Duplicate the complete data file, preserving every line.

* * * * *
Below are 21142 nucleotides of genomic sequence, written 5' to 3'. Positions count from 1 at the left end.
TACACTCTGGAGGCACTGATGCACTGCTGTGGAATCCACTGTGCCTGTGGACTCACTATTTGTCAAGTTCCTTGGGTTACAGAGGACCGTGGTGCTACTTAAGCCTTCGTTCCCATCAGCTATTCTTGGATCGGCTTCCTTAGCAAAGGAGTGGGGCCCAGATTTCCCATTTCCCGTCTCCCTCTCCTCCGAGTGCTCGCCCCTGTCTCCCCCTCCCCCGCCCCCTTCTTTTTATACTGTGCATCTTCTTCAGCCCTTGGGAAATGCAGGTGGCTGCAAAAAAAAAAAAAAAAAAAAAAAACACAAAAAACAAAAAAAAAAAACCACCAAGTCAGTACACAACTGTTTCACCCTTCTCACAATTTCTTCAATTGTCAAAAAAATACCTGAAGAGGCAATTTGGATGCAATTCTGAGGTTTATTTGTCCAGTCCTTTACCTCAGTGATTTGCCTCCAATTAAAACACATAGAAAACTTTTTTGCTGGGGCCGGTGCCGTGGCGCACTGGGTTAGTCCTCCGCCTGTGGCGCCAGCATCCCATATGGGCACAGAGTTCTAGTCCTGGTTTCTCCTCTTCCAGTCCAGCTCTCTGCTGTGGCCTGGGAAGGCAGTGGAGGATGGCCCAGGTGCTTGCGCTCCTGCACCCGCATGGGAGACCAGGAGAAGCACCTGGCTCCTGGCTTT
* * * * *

Below are 21142 nucleotides of genomic sequence, written 5' to 3'. Positions count from 1 at the left end.
TACACTCTGGAGGCACTGATGCACTGCTGTGGAATCCACTGTGCCTGTGGACTCACTATTTGTCAAGTTCCTTGGGTTACAGAGGACCGTGGTGCTACTTAAGCCTTCGTTCCCATCAGCTATTCTTGGATCGGCTTCCTTAGCAAAGGAGTGGGGCCCAGATTTCCCATTTCCCGTCTCCCTCTCCTCCGAGTGCTCGCCCCTGTCTCCCCCTCCCCCGCCCCCTTCTTTTTATACTGTGCATCTTCTTCAGCCCTTGGGAAATGCAGGTGGCTGCAAAAAAAAAAAAAAAAAAAAAAAACACAAAAAACAAAAAAAAAAAACCACCAAGTCAGTACACAACTGTTTCACCCTTCTCACAATTTCTTCAATTGTCAAAAAAATACCTGAAGAGGCAATTTGGATGCAATTCTGAGGTTTATTTGTCCAGTCCTTTACCTCAGTGATTTGCCTCCAATTAAAACACATAGAAAACTTTTTTGCTGGGGCCGGTGCCGTGGCGCACTGGGTTAGTCCTCCGCCTGTGGCGCCAGCATCCCATATGGGCACAGAGTTCTAGTCCTGGTTTCTCCTCTTCCAGTCCAGCTCTCTGCTGTGGCCTGGGAAGGCAGTGGAGGATGGCCCAGGTGCTTGCGCTCCTGCACCCGCATGGGAGACCAGGAGAAGCACCTGGCTCCTGGCTTT